Thursday, November 8, 2007

"Records get new life as headwear"

from - by Dominic Chessum

They are a musical relic of a bygone age but it seems today's Ipod generation have found a unique use for old vinyl records.

While plugged in to the latest music, downloaded onto their MP3 players, two young fashionistas from Norfolk have created a new line in headgear that pays homage to the roots of playing music at home.

The pair, who style themselves Bad Hatters, have taken to making wacky headgear out of old singles and LPs - and what started as a hobby is spinning quickly into big business.

The elaborate fascinators are selling like hotcakes and have even attracted celebrity interest.

Now Kirsty Alston, 22, and Hollie Etheridge, 21, who are both graphic art students at Norwich School of Art and Design, are working flat out just to keep up with demand.

And with the slogan "Every day is ladies' day," they are hoping to cause a storm at Ascot next year.

Ms Alston said: "We have sold about 155 so far and have an order for 200 more for a festival next year.

"We are also preparing another 50 for a special hat launch we are holding in Norwich next month."

The pair, who share a house in Alby, near Aylsham, began making the fascinators in April 2006. Both are into dance music and spent hours listening to dance records until, one day, they got out a glue gun and decided to do something a little bit different with them.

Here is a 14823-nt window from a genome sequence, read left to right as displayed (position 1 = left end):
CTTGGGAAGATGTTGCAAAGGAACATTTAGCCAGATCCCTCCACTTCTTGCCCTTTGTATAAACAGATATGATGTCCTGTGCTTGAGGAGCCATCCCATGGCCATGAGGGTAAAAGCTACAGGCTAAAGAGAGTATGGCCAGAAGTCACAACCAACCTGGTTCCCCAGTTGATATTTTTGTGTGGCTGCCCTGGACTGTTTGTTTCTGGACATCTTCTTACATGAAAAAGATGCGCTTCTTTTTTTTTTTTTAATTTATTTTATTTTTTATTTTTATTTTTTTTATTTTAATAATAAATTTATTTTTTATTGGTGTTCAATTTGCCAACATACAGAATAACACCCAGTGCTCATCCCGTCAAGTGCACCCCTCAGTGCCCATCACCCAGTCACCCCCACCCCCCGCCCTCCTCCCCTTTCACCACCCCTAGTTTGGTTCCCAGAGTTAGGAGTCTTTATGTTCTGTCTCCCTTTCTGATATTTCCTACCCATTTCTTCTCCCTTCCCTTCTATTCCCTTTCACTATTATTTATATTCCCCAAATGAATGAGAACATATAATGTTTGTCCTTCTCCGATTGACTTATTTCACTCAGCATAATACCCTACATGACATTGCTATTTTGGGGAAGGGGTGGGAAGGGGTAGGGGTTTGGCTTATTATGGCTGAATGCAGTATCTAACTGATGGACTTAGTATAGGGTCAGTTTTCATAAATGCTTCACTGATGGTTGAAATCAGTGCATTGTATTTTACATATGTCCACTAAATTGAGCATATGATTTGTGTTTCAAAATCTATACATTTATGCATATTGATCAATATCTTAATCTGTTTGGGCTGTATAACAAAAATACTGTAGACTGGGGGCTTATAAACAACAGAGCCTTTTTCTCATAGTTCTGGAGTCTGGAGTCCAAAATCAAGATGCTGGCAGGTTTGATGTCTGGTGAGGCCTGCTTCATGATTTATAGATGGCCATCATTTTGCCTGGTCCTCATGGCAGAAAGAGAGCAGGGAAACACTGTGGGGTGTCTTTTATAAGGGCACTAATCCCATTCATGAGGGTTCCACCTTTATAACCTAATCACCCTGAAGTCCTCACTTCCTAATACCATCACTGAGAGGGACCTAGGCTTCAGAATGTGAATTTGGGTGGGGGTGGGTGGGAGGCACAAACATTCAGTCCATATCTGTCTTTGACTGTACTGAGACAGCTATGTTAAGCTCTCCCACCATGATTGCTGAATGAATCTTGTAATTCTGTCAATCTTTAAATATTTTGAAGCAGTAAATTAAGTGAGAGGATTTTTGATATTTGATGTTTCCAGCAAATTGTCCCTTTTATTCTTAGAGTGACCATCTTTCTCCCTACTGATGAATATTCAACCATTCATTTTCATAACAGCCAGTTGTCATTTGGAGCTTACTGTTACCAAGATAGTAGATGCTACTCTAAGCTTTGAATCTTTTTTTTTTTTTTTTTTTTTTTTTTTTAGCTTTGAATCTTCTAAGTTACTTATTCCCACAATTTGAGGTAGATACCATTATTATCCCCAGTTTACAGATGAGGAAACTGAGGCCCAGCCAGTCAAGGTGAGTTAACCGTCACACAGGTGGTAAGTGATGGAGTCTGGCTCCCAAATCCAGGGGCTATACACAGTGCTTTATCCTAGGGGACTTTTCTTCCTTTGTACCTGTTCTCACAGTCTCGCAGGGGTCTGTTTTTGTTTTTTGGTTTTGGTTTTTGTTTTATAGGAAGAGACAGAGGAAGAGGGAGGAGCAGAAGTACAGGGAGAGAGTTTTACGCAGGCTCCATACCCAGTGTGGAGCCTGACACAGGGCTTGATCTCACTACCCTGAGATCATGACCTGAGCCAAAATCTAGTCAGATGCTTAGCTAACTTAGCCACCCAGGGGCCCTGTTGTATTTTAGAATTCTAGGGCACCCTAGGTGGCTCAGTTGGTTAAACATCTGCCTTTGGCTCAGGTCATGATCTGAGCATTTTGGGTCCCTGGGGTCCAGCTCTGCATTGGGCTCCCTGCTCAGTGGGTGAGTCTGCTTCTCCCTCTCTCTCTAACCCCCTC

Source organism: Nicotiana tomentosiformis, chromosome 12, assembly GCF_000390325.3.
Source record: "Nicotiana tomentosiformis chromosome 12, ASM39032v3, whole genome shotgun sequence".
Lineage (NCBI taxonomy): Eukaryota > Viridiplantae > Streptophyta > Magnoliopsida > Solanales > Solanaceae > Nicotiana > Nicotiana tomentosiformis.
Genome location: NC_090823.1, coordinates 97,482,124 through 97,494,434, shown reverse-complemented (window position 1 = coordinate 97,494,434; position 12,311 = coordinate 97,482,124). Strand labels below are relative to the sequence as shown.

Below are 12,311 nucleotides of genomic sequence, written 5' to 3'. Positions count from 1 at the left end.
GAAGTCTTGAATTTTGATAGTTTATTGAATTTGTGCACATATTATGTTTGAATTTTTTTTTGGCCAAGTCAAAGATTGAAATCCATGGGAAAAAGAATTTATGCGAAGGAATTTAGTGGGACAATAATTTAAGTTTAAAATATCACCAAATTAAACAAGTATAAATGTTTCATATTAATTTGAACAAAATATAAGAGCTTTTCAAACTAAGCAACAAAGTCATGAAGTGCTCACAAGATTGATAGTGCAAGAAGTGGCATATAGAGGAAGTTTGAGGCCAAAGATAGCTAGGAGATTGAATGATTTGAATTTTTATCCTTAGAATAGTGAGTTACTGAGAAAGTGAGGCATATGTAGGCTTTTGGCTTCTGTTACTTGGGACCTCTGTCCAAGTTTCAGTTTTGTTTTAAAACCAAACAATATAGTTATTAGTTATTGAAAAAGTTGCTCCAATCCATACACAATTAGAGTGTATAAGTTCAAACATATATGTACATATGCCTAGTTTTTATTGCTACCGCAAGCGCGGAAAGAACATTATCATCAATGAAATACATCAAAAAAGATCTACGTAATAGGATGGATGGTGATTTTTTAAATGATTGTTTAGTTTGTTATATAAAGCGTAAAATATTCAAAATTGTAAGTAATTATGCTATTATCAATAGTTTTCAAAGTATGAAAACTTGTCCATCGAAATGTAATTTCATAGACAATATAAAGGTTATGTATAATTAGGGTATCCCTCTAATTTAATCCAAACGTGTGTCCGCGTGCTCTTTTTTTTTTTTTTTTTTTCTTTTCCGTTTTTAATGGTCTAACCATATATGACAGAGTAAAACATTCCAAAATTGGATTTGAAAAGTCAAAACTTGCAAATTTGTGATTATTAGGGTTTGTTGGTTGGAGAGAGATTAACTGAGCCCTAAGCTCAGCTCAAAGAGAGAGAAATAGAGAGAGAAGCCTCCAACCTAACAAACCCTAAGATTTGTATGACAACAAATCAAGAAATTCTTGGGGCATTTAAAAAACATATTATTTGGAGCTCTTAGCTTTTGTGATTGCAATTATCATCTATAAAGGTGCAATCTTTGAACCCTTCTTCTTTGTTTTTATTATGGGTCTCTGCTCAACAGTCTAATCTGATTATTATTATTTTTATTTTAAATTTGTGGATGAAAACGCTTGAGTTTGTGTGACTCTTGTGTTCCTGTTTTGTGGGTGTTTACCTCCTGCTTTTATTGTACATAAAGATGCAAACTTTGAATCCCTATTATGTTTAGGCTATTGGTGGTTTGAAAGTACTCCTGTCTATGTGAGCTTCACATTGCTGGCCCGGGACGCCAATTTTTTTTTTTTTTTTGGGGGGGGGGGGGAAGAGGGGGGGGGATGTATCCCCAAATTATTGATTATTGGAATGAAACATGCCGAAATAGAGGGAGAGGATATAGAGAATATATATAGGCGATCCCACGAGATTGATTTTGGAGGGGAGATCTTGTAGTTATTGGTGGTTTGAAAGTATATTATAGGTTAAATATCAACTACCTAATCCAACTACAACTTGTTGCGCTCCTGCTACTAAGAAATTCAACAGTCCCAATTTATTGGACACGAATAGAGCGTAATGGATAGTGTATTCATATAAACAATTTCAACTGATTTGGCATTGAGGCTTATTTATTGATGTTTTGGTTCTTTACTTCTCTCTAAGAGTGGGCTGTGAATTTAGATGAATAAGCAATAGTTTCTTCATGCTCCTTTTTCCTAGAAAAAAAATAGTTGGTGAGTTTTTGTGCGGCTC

Ms Etheridge said: "We took 50 of them to the Glade music festival near Reading this year and we sold them all by Saturday afternoon. All different kids of people buy them and the bigger ones are popular with the drag queens in Soho in London.

"We did some for a wedding and we are hoping to see them at Ascot next year."

The hats range in price from £10 to £30 and can feature flowers, sequins, feathers and gemstones atop a vinyl disc the pair get from charity shops.

The pair also take commissions through their website and say they have several celebrities interested in their work.

But though the fascinating idea may be on the verge of making it big, neither has forgotten why they started.

"Life is just better with hats," said Ms Alston.

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